Cover of Studia Neoaristotelica
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Displaying: 1-2 of 2 documents

1. Studia Neoaristotelica: Volume > 20 > Issue: 1
John A. Demetracopoulos Leonardo da Vinci’s Aphorism on the Aristotle-Alexander Legend: Sources, Meaning, And Its Reception by Francis Bacon
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One of Leonardo da Vinci’s autographed aphorisms states that Aristotle and Alexander were each other’s teachers. Interpreting it in light of those of Leonardo’s readings which instigated him to write it down along with providing him the material he needed to do so, I argue that the aphorism turns against Aristotle as an emblematically boastful, know-it-all man involved in undue occupation of all knowledge throughout history. Leonardo presents Aristotle as if he had been taught by the pernicious conqueror Alexander to act in scholarship in the way the Macedonian king had acted in politics and external affairs. The core of this critique goes back to a traditional anti-Aristotelian point in Antiquity, complies with the 15th- and 16th-century anti-Aristotelianism and goes hand-in-hand with Leonardo’s own view that intelligent men (including himself) are capable of going much further than Aristotle in the direction of discovering the truth. I identify Leonardo’s sources and I argue that Francis Bacon’s repeated bitter remark that the soul of Aristotle was infected by Alexander’s tyrannic character was quite probably based on Leonardo’s aphorism.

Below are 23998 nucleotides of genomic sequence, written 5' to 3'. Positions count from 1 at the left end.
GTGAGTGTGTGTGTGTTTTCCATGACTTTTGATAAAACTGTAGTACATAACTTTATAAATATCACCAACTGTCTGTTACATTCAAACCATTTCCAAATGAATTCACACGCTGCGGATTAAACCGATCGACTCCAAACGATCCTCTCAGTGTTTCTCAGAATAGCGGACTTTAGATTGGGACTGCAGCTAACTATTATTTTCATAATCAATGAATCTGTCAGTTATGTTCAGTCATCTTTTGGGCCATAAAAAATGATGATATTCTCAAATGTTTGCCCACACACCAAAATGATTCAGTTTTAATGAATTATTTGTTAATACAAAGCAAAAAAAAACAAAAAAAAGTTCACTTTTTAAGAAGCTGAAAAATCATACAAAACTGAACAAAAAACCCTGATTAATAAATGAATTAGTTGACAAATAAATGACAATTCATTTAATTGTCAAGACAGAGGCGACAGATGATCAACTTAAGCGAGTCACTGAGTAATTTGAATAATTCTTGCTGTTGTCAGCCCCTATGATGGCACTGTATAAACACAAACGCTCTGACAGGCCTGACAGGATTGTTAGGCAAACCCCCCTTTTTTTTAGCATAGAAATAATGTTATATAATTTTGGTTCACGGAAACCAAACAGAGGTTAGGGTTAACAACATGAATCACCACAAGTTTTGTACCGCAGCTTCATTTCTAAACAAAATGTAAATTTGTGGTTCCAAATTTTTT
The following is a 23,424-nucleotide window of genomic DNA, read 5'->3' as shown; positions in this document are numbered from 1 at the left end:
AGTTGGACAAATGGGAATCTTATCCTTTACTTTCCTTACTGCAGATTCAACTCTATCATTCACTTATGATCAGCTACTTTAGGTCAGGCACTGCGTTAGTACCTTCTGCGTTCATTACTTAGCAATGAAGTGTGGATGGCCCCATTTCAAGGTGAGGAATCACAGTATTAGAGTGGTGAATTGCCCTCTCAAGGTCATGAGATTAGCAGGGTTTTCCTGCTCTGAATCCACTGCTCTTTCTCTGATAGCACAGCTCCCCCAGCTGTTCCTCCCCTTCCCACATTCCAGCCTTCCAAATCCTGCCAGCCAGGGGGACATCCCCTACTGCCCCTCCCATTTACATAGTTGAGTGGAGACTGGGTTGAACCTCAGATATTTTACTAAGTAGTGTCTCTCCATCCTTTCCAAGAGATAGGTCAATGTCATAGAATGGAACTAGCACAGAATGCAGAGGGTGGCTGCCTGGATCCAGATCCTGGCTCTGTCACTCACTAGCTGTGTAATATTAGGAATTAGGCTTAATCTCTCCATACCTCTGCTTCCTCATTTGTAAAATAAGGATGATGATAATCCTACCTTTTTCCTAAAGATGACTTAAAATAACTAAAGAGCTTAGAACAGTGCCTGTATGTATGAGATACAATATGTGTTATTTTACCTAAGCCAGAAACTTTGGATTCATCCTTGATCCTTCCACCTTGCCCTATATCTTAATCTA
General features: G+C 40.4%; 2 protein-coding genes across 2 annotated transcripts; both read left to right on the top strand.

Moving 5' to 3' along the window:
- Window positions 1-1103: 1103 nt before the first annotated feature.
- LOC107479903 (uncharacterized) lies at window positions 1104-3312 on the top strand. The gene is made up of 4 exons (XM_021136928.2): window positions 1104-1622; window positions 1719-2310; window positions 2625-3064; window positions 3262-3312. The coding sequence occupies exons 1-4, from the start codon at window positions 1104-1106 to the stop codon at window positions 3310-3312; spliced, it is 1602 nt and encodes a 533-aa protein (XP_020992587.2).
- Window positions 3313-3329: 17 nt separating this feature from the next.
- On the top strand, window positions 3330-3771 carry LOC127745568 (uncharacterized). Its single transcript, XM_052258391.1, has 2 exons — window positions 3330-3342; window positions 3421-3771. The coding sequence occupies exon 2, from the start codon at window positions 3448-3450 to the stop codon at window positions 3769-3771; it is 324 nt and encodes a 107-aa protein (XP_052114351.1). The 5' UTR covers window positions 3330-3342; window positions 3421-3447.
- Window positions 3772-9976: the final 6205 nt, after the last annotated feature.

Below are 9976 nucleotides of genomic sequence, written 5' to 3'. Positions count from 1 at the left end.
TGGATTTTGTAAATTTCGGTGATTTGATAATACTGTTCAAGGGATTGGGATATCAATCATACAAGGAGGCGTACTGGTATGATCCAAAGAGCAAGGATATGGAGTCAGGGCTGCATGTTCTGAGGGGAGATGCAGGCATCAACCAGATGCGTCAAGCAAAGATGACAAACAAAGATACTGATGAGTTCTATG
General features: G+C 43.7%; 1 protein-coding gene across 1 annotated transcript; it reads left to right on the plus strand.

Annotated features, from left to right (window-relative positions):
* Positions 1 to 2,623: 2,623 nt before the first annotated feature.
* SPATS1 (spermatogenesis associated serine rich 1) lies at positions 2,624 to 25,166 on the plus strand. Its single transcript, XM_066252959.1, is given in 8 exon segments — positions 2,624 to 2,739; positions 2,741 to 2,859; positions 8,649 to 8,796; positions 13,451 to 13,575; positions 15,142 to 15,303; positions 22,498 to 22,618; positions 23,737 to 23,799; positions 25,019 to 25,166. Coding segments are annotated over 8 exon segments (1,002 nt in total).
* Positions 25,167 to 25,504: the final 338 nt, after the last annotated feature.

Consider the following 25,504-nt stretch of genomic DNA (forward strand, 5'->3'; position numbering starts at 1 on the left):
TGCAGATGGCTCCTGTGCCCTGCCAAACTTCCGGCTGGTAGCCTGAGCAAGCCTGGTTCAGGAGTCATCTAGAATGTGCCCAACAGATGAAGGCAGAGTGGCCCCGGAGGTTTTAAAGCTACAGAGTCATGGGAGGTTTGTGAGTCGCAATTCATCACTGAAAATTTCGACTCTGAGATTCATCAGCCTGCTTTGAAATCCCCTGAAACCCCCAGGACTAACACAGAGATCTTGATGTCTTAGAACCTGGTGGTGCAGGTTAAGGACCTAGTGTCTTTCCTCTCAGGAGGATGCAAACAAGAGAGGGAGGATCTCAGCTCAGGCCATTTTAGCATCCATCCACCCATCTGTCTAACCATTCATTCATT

2. Studia Neoaristotelica: Volume > 20 > Issue: 1
Lanell M. Mason Meeting Harman’s Challenge: A New Theory of Moral Properties and Perception
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Gilbert Harman, in a well-known thought experiment, evokes the intuition that moral value can be perceptually seen. However, Harman dismisses the intuition, contending that moral concepts and judgments are the products of agent psychology and do not map onto mind-independent objects. Robert Audi, attempting to account for moral perception himself, fails to meet Harman’s challenge since his own ontological commitments do not allow for objects that moral concepts can map onto. This paper will offer an alternate theory of moral perception that maps moral concepts onto mind-independent entities, thereby meeting Harman’s challenge. To accomplish this, I offer that moral properties are not supervenient but are relational properties which possess their own non-reducible phenomenology.